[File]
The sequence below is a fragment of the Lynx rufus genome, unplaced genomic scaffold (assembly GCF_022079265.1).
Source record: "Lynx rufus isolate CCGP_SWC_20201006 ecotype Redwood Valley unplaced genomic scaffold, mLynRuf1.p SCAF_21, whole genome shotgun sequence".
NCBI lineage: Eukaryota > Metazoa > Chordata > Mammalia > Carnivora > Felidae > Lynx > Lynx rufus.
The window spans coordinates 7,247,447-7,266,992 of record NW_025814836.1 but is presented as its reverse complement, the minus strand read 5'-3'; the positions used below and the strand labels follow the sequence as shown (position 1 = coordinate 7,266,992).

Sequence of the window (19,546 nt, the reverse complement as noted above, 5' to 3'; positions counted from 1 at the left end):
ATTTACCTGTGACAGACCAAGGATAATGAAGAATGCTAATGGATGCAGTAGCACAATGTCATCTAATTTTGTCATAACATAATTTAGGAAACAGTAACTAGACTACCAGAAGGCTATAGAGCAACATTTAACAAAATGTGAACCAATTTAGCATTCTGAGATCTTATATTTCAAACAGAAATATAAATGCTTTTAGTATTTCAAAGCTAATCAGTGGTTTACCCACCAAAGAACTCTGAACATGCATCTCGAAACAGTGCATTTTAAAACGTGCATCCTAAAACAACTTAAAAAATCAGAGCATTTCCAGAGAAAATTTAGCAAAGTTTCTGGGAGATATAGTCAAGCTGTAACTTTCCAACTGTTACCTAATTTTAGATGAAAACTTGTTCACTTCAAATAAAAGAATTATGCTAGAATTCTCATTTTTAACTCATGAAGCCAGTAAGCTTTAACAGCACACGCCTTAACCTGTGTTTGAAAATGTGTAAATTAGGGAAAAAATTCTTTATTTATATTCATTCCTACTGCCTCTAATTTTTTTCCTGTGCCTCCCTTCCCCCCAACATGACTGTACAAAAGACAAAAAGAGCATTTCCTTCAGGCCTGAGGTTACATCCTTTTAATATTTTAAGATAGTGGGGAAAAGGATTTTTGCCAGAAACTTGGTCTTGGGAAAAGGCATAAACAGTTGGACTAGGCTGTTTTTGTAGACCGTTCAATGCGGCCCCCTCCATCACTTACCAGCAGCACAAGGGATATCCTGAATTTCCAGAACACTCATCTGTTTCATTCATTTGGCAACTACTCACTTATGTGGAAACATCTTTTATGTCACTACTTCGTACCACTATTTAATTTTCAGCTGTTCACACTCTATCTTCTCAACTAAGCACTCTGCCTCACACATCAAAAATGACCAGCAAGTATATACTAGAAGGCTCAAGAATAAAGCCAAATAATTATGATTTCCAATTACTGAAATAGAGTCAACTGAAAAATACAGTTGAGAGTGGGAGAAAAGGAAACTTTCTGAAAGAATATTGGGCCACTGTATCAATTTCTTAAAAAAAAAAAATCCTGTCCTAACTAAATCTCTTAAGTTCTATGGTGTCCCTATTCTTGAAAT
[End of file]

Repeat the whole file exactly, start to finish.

The sequence below is a fragment of the Lynx rufus genome, unplaced genomic scaffold (assembly GCF_022079265.1).
Source record: "Lynx rufus isolate CCGP_SWC_20201006 ecotype Redwood Valley unplaced genomic scaffold, mLynRuf1.p SCAF_21, whole genome shotgun sequence".
NCBI lineage: Eukaryota > Metazoa > Chordata > Mammalia > Carnivora > Felidae > Lynx > Lynx rufus.
The window spans coordinates 7,247,447-7,266,992 of record NW_025814836.1 but is presented as its reverse complement, the minus strand read 5'-3'; the positions used below and the strand labels follow the sequence as shown (position 1 = coordinate 7,266,992).

Sequence of the window (19,546 nt, the reverse complement as noted above, 5' to 3'; positions counted from 1 at the left end):
ATTTACCTGTGACAGACCAAGGATAATGAAGAATGCTAATGGATGCAGTAGCACAATGTCATCTAATTTTGTCATAACATAATTTAGGAAACAGTAACTAGACTACCAGAAGGCTATAGAGCAACATTTAACAAAATGTGAACCAATTTAGCATTCTGAGATCTTATATTTCAAACAGAAATATAAATGCTTTTAGTATTTCAAAGCTAATCAGTGGTTTACCCACCAAAGAACTCTGAACATGCATCTCGAAACAGTGCATTTTAAAACGTGCATCCTAAAACAACTTAAAAAATCAGAGCATTTCCAGAGAAAATTTAGCAAAGTTTCTGGGAGATATAGTCAAGCTGTAACTTTCCAACTGTTACCTAATTTTAGATGAAAACTTGTTCACTTCAAATAAAAGAATTATGCTAGAATTCTCATTTTTAACTCATGAAGCCAGTAAGCTTTAACAGCACACGCCTTAACCTGTGTTTGAAAATGTGTAAATTAGGGAAAAAATTCTTTATTTATATTCATTCCTACTGCCTCTAATTTTTTTCCTGTGCCTCCCTTCCCCCCAACATGACTGTACAAAAGACAAAAAGAGCATTTCCTTCAGGCCTGAGGTTACATCCTTTTAATATTTTAAGATAGTGGGGAAAAGGATTTTTGCCAGAAACTTGGTCTTGGGAAAAGGCATAAACAGTTGGACTAGGCTGTTTTTGTAGACCGTTCAATGCGGCCCCCTCCATCACTTACCAGCAGCACAAGGGATATCCTGAATTTCCAGAACACTCATCTGTTTCATTCATTTGGCAACTACTCACTTATGTGGAAACATCTTTTATGTCACTACTTCGTACCACTATTTAATTTTCAGCTGTTCACACTCTATCTTCTCAACTAAGCACTCTGCCTCACACATCAAAAATGACCAGCAAGTATATACTAGAAGGCTCAAGAATAAAGCCAAATAATTATGATTTCCAATTACTGAAATAGAGTCAACTGAAAAATACAGTTGAGAGTGGGAGAAAAGGAAACTTTCTGAAAGAATATTGGGCCACTGTATCAATTTCTTAAAAAAAAAAAATCCTGTCCTAACTAAATCTCTTAAGTTCTATGGTGTCCCTATTCTTGAAAT